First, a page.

The SEC is continuing to tie up some loose ends left over from the adoption of the Rule 506(d) bad actor disqualification rules. Obtaining certainty regarding these open items will be beneficial for issuers and placement agents of structured products to be issued under Rule 506 under the Securities Act.
A beneficial owner of 20 percent or more of an issuer’s voting equity securities is a covered person under Rule 506(d)(1) and could potentially be a bad actor subject to the rule’s disqualification provisions. In the adopting release for these rules, the SEC declined to adopt a bright-line definition of the term “voting equity securities.”8 Rather, the SEC stated that the term turned on “whether securityholders have or share the ability, either currently or on a contingent basis, to control or significantly influence the management and policies of the issuer through the exercise of a voting right.”9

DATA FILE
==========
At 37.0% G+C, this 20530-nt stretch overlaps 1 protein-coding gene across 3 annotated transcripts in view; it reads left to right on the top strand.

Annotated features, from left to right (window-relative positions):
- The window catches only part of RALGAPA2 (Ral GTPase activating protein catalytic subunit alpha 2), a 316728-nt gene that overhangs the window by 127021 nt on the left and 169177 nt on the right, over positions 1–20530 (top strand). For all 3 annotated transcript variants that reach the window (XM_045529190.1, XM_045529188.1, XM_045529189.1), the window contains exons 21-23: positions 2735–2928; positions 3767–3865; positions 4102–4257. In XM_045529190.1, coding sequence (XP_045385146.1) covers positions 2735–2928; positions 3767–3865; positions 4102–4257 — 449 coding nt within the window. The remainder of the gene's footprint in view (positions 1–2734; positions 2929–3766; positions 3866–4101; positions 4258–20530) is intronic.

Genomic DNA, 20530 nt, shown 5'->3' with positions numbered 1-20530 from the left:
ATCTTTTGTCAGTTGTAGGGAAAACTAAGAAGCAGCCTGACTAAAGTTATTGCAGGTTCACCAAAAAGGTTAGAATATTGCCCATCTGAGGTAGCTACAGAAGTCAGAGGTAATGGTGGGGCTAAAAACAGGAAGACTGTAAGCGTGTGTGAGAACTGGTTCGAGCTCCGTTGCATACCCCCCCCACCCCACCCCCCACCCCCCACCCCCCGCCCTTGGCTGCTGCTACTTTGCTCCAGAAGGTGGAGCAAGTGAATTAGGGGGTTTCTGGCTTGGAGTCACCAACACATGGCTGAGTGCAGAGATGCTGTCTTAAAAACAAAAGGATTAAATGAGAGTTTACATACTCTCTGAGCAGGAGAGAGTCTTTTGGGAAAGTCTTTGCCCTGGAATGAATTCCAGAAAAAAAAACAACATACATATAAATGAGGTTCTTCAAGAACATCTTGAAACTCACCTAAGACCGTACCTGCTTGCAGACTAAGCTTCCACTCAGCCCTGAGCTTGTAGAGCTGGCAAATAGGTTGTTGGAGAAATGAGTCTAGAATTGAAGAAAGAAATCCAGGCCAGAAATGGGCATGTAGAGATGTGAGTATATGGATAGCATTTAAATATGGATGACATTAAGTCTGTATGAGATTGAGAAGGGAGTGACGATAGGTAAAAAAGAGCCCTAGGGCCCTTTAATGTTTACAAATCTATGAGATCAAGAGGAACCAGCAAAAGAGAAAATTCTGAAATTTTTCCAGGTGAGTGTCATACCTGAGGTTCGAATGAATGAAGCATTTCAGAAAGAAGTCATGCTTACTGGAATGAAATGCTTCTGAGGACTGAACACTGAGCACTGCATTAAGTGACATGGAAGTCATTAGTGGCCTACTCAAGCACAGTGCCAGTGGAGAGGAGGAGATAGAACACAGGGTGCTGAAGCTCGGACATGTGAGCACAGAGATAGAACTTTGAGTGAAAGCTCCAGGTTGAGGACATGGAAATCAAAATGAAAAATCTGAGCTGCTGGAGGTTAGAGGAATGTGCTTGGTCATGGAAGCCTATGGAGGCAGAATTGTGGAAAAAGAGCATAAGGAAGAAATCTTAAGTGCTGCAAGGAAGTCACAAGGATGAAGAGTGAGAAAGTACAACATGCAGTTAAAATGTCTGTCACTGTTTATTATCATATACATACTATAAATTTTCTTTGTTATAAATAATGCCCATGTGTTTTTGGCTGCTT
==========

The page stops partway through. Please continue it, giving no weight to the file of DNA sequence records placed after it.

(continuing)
Acknowledging that their initial interpretation may have been overbroad and that a “bright-line” test would be more workable, the SEC, in the recent Amendments to Regulation A Adopting Release, created a bright-line standard that is consistent with the definition of “voting securities” in Rule 405 of the Securities Act.10 “Voting equity securities,” for purposes of Rules 506(d)(1), 505 and 262(a) of the Securities Act, include only those voting equity securities which, by their terms, currently entitle the holders to vote for the election of directors. The right to vote must be presently exercisable. To clarify any confusion over the extinct “control or significantly influence” standard, the SEC stated that “’voting equity securities’ should be interpreted based on the present right to vote for the election of directors, irrespective of the existence of control or significant influence.”11
In another resolution of an outstanding item from the Rule 506 bad actor adopting release, on March 13, 2015, the SEC issued a policy statement in which it articulated standards for granting waivers from disqualification under Rules 262(a), 505 and 506 upon a showing of good cause that it is not necessary under the circumstances that the exemption be denied.12 The SEC stated previously that it would consider articulating standards for waivers in the future.13